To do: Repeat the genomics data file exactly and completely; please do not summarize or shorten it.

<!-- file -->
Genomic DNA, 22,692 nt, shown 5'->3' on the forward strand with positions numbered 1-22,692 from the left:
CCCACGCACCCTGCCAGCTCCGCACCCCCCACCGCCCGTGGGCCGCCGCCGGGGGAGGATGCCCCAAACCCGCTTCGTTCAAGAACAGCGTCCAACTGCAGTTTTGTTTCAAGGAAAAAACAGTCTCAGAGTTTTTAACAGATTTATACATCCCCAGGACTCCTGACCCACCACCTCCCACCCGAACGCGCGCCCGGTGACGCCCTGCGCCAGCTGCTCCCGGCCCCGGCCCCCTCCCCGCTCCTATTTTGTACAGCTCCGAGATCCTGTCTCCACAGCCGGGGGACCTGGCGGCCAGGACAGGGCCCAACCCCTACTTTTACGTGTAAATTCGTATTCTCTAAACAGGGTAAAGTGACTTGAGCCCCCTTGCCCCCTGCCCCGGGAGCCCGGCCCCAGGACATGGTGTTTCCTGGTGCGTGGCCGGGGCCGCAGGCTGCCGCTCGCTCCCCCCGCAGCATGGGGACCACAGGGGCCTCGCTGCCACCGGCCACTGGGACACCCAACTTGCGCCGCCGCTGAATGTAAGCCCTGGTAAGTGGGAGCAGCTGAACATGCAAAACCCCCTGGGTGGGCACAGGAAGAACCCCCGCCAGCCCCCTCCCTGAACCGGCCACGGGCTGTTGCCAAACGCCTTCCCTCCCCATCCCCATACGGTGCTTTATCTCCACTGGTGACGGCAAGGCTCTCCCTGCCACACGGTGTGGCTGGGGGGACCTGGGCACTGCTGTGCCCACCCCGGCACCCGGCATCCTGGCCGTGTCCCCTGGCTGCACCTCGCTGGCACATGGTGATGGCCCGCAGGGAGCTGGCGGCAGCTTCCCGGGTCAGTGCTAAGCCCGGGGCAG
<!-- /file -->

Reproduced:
Genomic DNA, 22,692 nt, shown 5'->3' on the forward strand with positions numbered 1-22,692 from the left:
CCCACGCACCCTGCCAGCTCCGCACCCCCCACCGCCCGTGGGCCGCCGCCGGGGGAGGATGCCCCAAACCCGCTTCGTTCAAGAACAGCGTCCAACTGCAGTTTTGTTTCAAGGAAAAAACAGTCTCAGAGTTTTTAACAGATTTATACATCCCCAGGACTCCTGACCCACCACCTCCCACCCGAACGCGCGCCCGGTGACGCCCTGCGCCAGCTGCTCCCGGCCCCGGCCCCCTCCCCGCTCCTATTTTGTACAGCTCCGAGATCCTGTCTCCACAGCCGGGGGACCTGGCGGCCAGGACAGGGCCCAACCCCTACTTTTACGTGTAAATTCGTATTCTCTAAACAGGGTAAAGTGACTTGAGCCCCCTTGCCCCCTGCCCCGGGAGCCCGGCCCCAGGACATGGTGTTTCCTGGTGCGTGGCCGGGGCCGCAGGCTGCCGCTCGCTCCCCCCGCAGCATGGGGACCACAGGGGCCTCGCTGCCACCGGCCACTGGGACACCCAACTTGCGCCGCCGCTGAATGTAAGCCCTGGTAAGTGGGAGCAGCTGAACATGCAAAACCCCCTGGGTGGGCACAGGAAGAACCCCCGCCAGCCCCCTCCCTGAACCGGCCACGGGCTGTTGCCAAACGCCTTCCCTCCCCATCCCCATACGGTGCTTTATCTCCACTGGTGACGGCAAGGCTCTCCCTGCCACACGGTGTGGCTGGGGGGACCTGGGCACTGCTGTGCCCACCCCGGCACCCGGCATCCTGGCCGTGTCCCCTGGCTGCACCTCGCTGGCACATGGTGATGGCCCGCAGGGAGCTGGCGGCAGCTTCCCGGGTCAGTGCTAAGCCCGGGGCAG